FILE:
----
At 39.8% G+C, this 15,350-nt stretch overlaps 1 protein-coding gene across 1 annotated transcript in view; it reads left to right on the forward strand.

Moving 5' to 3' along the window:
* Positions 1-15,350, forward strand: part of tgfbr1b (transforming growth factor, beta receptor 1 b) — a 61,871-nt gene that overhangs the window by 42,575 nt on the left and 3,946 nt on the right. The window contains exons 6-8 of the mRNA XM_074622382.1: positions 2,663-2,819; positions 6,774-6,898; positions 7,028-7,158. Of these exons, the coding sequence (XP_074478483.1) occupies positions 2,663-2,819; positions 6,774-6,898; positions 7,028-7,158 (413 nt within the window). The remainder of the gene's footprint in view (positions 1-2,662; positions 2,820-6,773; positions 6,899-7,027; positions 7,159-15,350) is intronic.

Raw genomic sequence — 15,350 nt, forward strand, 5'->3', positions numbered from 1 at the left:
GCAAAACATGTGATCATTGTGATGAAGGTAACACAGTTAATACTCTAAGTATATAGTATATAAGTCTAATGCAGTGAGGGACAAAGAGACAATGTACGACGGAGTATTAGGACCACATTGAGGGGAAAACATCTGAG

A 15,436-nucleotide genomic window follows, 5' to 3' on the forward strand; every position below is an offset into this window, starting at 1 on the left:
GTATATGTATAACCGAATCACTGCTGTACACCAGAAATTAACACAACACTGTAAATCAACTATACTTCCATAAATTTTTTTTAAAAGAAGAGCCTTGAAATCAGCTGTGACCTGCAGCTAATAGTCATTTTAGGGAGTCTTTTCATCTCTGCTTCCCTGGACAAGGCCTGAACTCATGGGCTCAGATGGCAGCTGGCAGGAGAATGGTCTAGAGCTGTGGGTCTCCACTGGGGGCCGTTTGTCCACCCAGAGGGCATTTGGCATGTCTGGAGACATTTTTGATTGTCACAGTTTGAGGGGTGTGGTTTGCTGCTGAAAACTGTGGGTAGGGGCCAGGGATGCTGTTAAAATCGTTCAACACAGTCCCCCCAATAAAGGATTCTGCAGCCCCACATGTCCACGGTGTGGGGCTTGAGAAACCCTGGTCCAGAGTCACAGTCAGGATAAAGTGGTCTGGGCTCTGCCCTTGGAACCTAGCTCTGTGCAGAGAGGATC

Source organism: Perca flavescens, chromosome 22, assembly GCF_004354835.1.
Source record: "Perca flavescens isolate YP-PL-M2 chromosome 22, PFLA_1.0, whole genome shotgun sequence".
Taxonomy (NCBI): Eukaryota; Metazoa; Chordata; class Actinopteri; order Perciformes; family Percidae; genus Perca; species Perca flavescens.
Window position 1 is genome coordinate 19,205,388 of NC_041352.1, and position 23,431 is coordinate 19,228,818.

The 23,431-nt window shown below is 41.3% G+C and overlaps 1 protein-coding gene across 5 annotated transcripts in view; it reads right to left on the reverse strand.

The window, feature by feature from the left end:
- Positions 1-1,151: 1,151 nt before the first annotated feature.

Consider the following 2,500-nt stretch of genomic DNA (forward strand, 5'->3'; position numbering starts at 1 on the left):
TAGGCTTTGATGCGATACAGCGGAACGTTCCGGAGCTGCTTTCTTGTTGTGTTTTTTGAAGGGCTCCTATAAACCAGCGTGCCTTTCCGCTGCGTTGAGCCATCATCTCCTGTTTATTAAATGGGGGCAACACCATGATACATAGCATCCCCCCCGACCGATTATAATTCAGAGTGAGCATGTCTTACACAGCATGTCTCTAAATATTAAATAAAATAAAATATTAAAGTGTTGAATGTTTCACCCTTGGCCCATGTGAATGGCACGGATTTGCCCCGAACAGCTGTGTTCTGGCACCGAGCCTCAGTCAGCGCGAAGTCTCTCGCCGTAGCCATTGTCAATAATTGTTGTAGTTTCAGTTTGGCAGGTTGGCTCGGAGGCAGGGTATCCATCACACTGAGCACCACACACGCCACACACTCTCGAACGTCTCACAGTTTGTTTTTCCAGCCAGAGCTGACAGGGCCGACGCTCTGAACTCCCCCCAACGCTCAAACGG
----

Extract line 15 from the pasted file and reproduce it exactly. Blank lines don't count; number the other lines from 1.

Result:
Consider the following 2,500-nt stretch of genomic DNA (forward strand, 5'->3'; position numbering starts at 1 on the left):